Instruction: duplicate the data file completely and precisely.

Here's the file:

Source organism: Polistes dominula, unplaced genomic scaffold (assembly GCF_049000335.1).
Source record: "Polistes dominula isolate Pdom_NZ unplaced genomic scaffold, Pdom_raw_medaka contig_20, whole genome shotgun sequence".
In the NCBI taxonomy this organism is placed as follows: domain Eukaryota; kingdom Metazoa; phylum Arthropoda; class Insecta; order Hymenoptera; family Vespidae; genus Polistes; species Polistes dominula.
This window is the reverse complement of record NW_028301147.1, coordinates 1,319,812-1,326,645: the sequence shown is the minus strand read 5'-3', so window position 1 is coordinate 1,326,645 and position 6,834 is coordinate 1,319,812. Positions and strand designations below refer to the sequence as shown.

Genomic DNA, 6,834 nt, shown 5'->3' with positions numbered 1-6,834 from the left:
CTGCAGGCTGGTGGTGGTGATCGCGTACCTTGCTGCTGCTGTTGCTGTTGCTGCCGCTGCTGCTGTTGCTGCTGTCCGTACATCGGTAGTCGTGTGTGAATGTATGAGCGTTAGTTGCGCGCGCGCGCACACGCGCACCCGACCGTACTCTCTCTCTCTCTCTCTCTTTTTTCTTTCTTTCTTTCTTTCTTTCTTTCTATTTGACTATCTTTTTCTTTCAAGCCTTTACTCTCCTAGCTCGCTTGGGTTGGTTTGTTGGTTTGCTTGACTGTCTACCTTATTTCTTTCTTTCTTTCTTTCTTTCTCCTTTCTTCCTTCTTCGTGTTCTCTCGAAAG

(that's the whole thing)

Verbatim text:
Source organism: Polistes dominula, unplaced genomic scaffold (assembly GCF_049000335.1).
Source record: "Polistes dominula isolate Pdom_NZ unplaced genomic scaffold, Pdom_raw_medaka contig_20, whole genome shotgun sequence".
In the NCBI taxonomy this organism is placed as follows: domain Eukaryota; kingdom Metazoa; phylum Arthropoda; class Insecta; order Hymenoptera; family Vespidae; genus Polistes; species Polistes dominula.
This window is the reverse complement of record NW_028301147.1, coordinates 1,319,812-1,326,645: the sequence shown is the minus strand read 5'-3', so window position 1 is coordinate 1,326,645 and position 6,834 is coordinate 1,319,812. Positions and strand designations below refer to the sequence as shown.

Genomic DNA, 6,834 nt, shown 5'->3' with positions numbered 1-6,834 from the left:
CTGCAGGCTGGTGGTGGTGATCGCGTACCTTGCTGCTGCTGTTGCTGTTGCTGCCGCTGCTGCTGTTGCTGCTGTCCGTACATCGGTAGTCGTGTGTGAATGTATGAGCGTTAGTTGCGCGCGCGCGCACACGCGCACCCGACCGTACTCTCTCTCTCTCTCTCTCTTTTTTCTTTCTTTCTTTCTTTCTTTCTTTCTATTTGACTATCTTTTTCTTTCAAGCCTTTACTCTCCTAGCTCGCTTGGGTTGGTTTGTTGGTTTGCTTGACTGTCTACCTTATTTCTTTCTTTCTTTCTTTCTTTCTCCTTTCTTCCTTCTTCGTGTTCTCTCGAAAG